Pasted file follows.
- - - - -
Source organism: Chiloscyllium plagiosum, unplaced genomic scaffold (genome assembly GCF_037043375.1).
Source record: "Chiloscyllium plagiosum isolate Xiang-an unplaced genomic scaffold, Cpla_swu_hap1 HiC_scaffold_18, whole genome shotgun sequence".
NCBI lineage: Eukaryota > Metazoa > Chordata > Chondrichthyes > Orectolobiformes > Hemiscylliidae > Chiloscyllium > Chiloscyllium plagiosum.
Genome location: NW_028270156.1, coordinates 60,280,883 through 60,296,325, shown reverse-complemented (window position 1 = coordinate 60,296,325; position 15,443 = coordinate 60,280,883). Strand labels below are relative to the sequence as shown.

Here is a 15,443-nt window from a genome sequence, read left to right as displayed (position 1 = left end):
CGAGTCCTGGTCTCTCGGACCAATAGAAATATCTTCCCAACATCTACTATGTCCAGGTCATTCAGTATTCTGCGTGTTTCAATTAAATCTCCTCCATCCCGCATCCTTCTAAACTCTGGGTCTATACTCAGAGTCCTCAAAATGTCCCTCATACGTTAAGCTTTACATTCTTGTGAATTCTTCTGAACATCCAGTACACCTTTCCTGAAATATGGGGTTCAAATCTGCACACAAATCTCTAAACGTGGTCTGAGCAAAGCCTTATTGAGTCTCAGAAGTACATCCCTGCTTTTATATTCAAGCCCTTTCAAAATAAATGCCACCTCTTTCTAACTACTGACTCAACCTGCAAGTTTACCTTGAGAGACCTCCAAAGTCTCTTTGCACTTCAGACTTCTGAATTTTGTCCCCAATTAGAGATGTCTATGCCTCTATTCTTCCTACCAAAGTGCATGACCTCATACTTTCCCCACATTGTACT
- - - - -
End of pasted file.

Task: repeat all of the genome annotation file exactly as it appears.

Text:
Source organism: Chiloscyllium plagiosum, unplaced genomic scaffold (genome assembly GCF_037043375.1).
Source record: "Chiloscyllium plagiosum isolate Xiang-an unplaced genomic scaffold, Cpla_swu_hap1 HiC_scaffold_18, whole genome shotgun sequence".
NCBI lineage: Eukaryota > Metazoa > Chordata > Chondrichthyes > Orectolobiformes > Hemiscylliidae > Chiloscyllium > Chiloscyllium plagiosum.
Genome location: NW_028270156.1, coordinates 60,280,883 through 60,296,325, shown reverse-complemented (window position 1 = coordinate 60,296,325; position 15,443 = coordinate 60,280,883). Strand labels below are relative to the sequence as shown.

Here is a 15,443-nt window from a genome sequence, read left to right as displayed (position 1 = left end):
CGAGTCCTGGTCTCTCGGACCAATAGAAATATCTTCCCAACATCTACTATGTCCAGGTCATTCAGTATTCTGCGTGTTTCAATTAAATCTCCTCCATCCCGCATCCTTCTAAACTCTGGGTCTATACTCAGAGTCCTCAAAATGTCCCTCATACGTTAAGCTTTACATTCTTGTGAATTCTTCTGAACATCCAGTACACCTTTCCTGAAATATGGGGTTCAAATCTGCACACAAATCTCTAAACGTGGTCTGAGCAAAGCCTTATTGAGTCTCAGAAGTACATCCCTGCTTTTATATTCAAGCCCTTTCAAAATAAATGCCACCTCTTTCTAACTACTGACTCAACCTGCAAGTTTACCTTGAGAGACCTCCAAAGTCTCTTTGCACTTCAGACTTCTGAATTTTGTCCCCAATTAGAGATGTCTATGCCTCTATTCTTCCTACCAAAGTGCATGACCTCATACTTTCCCCACATTGTACT